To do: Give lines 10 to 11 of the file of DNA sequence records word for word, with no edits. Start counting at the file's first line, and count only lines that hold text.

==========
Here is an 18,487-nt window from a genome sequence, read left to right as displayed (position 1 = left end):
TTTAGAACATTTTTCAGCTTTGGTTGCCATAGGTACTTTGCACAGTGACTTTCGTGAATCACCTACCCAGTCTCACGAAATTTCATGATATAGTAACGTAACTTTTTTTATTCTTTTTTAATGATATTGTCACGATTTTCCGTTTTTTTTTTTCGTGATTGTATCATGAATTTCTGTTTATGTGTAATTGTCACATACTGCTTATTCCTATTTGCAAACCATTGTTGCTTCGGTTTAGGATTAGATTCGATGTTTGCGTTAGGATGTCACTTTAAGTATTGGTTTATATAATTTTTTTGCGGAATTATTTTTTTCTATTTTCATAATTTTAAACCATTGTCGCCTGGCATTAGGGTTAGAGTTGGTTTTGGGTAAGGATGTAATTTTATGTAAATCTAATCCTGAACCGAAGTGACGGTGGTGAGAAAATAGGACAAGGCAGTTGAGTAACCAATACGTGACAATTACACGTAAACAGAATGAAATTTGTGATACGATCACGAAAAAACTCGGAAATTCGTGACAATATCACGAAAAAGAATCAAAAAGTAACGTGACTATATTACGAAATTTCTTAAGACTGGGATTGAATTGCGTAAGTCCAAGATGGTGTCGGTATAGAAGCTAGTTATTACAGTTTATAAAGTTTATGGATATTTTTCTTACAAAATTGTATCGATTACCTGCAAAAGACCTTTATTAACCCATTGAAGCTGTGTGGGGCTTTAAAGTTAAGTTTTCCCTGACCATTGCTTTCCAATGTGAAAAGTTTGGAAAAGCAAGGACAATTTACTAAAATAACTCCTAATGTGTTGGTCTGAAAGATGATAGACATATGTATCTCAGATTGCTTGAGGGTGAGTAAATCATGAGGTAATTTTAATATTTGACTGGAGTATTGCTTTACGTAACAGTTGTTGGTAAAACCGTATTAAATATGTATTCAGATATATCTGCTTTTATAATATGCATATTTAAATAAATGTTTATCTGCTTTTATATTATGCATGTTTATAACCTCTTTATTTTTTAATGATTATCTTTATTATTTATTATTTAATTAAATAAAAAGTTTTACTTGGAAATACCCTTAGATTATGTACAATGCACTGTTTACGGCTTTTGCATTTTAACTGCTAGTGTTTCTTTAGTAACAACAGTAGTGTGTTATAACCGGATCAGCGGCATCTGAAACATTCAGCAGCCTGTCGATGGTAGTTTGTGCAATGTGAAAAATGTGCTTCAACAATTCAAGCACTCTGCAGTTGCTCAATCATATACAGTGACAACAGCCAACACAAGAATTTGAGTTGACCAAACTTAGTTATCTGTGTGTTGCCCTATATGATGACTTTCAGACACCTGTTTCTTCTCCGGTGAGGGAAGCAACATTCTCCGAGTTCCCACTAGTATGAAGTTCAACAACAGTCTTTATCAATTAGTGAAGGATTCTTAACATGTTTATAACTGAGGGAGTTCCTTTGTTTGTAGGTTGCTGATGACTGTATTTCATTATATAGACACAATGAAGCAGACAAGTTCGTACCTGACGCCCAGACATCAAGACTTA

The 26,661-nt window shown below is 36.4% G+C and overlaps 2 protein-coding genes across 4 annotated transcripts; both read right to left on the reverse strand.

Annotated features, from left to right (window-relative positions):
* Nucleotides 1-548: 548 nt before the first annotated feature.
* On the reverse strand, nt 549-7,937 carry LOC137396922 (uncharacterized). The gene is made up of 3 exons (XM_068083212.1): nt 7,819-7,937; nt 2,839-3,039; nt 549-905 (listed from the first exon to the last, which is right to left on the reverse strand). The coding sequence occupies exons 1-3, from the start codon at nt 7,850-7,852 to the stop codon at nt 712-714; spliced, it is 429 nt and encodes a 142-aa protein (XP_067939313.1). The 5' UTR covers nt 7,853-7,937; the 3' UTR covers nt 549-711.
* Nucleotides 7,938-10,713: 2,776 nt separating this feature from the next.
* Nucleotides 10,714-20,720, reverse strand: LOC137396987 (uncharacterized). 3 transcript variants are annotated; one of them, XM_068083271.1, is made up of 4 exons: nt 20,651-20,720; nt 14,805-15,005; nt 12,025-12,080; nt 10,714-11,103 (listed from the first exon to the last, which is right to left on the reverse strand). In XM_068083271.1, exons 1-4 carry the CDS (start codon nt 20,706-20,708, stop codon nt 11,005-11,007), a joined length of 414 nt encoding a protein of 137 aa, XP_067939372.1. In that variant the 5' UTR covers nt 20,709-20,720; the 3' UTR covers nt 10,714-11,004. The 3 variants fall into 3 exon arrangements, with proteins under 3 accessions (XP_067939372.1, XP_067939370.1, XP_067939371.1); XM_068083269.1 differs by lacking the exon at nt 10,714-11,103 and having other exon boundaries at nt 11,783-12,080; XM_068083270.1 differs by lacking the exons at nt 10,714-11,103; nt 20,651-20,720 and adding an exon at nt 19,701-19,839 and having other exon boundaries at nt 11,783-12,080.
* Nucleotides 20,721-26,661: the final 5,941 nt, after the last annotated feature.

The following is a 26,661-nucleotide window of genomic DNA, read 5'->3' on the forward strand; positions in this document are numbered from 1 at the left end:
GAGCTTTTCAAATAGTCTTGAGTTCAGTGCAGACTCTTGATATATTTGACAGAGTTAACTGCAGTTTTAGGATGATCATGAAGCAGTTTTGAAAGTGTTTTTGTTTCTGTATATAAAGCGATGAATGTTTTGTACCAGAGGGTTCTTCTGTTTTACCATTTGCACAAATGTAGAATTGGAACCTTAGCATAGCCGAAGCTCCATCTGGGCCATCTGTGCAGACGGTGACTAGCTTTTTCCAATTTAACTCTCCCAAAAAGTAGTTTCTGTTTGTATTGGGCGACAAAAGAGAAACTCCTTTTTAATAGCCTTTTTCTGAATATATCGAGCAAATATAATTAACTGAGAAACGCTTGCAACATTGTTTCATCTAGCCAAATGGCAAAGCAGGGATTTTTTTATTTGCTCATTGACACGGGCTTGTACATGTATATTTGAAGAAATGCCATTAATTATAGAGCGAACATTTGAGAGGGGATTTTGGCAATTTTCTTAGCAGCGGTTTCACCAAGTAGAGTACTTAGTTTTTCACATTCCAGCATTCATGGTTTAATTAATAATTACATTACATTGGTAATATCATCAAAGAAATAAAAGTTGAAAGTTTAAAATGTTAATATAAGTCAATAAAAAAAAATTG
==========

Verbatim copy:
The following is a 26,661-nucleotide window of genomic DNA, read 5'->3' on the forward strand; positions in this document are numbered from 1 at the left end:
GAGCTTTTCAAATAGTCTTGAGTTCAGTGCAGACTCTTGATATATTTGACAGAGTTAACTGCAGTTTTAGGATGATCATGAAGCAGTTTTGAAAGTGTTTTTGTTTCTGTATATAAAGCGATGAATGTTTTGTACCAGAGGGTTCTTCTGTTTTACCATTTGCACAAATGTAGAATTGGAACCTTAGCATAGCCGAAGCTCCATCTGGGCCATCTGTGCAGACGGTGACTAGCTTTTTCCAATTTAACTCTCCCAAAAAGTAGTTTCTGTTTGTATTGGGCGACAAAAGAGAAACTCCTTTTTAATAGCCTTTTTCTGAATATATCGAGCAAATATAATTAACTGAGAAACGCTTGCAACATTGTTTCATCTAGCCAAATGGCAAAGCAGGGATTTTTTTATTTGCTCATTGACACGGGCTTGTACATGTATATTTGAAGAAATGCCATTAATTATAGAGCGAACATTTGAGAGGGGATTTTGGCAATTTTCTTAGCAGCGGTTTCACCAAGTAGAGTACTTAGTTTTTCACATTCCAGCATTCATGGTTTAATTAATAATTACATTACATTGGTAATATCATCAAAGAAATAAAAGTTGAAAGTTTAAAATGTTAATATAAGTCAATAAAAAAAAATTG